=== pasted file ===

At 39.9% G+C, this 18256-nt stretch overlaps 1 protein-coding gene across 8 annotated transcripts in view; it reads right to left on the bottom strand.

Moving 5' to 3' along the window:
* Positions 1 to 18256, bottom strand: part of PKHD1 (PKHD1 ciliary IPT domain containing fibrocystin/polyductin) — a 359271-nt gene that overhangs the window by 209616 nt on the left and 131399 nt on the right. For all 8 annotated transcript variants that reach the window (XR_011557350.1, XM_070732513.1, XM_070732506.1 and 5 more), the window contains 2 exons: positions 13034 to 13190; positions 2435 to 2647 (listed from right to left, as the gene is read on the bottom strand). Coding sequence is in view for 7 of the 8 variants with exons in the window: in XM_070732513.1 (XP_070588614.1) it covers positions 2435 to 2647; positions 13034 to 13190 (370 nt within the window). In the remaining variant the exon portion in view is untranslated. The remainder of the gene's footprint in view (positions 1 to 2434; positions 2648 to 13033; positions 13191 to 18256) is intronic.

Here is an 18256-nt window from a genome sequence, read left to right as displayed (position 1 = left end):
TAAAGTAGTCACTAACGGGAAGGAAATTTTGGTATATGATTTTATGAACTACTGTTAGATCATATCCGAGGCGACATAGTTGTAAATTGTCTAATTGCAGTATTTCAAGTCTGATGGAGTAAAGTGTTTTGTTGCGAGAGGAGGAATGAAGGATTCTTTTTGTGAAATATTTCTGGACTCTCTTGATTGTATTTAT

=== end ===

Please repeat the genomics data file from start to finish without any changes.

At 39.9% G+C, this 18256-nt stretch overlaps 1 protein-coding gene across 8 annotated transcripts in view; it reads right to left on the bottom strand.

Moving 5' to 3' along the window:
* Positions 1 to 18256, bottom strand: part of PKHD1 (PKHD1 ciliary IPT domain containing fibrocystin/polyductin) — a 359271-nt gene that overhangs the window by 209616 nt on the left and 131399 nt on the right. For all 8 annotated transcript variants that reach the window (XR_011557350.1, XM_070732513.1, XM_070732506.1 and 5 more), the window contains 2 exons: positions 13034 to 13190; positions 2435 to 2647 (listed from right to left, as the gene is read on the bottom strand). Coding sequence is in view for 7 of the 8 variants with exons in the window: in XM_070732513.1 (XP_070588614.1) it covers positions 2435 to 2647; positions 13034 to 13190 (370 nt within the window). In the remaining variant the exon portion in view is untranslated. The remainder of the gene's footprint in view (positions 1 to 2434; positions 2648 to 13033; positions 13191 to 18256) is intronic.

Here is an 18256-nt window from a genome sequence, read left to right as displayed (position 1 = left end):
TAAAGTAGTCACTAACGGGAAGGAAATTTTGGTATATGATTTTATGAACTACTGTTAGATCATATCCGAGGCGACATAGTTGTAAATTGTCTAATTGCAGTATTTCAAGTCTGATGGAGTAAAGTGTTTTGTTGCGAGAGGAGGAATGAAGGATTCTTTTTGTGAAATATTTCTGGACTCTCTTGATTGTATTTAT